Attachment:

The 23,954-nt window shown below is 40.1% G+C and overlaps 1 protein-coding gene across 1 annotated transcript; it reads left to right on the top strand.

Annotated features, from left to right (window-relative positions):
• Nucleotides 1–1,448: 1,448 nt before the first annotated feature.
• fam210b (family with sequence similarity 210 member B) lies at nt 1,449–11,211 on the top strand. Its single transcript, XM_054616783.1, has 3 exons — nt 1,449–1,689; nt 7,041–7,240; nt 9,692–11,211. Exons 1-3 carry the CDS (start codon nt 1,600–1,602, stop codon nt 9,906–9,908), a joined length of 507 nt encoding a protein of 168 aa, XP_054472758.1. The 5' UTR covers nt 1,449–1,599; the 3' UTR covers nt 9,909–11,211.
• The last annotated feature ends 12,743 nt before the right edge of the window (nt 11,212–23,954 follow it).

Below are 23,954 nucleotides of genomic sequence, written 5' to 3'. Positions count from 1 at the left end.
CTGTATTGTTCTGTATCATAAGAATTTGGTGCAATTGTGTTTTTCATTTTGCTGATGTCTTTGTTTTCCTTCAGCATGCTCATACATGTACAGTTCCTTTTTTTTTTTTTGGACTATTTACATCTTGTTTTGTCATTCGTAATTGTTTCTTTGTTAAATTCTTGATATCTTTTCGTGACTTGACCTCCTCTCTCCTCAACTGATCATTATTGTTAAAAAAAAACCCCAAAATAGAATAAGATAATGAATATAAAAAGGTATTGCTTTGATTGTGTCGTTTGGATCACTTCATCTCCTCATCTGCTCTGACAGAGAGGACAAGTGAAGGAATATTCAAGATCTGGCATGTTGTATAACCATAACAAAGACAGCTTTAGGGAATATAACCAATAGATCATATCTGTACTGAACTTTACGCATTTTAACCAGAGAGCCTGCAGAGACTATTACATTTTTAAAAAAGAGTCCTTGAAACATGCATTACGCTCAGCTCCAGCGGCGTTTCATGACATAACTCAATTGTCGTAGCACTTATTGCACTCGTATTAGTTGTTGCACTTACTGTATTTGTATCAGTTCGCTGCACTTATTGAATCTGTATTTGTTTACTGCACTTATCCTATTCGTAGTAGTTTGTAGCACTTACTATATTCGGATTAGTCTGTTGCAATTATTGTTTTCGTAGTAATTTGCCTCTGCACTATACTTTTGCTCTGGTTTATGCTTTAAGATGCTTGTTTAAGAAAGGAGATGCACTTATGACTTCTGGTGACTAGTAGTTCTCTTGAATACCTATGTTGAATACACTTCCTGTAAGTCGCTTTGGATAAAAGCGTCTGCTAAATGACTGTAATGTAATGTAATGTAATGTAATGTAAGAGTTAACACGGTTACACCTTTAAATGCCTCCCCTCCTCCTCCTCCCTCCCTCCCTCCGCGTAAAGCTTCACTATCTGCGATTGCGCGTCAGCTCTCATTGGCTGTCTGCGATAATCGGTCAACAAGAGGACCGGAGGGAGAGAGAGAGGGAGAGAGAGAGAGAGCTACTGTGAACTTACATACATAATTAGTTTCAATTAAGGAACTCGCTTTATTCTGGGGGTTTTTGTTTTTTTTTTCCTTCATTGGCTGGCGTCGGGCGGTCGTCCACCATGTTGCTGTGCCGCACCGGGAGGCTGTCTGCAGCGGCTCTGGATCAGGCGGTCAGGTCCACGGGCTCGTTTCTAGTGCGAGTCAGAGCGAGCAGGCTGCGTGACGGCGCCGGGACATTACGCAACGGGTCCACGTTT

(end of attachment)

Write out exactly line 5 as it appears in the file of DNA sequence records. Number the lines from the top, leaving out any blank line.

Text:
• The last annotated feature ends 12,743 nt before the right edge of the window (nt 11,212–23,954 follow it).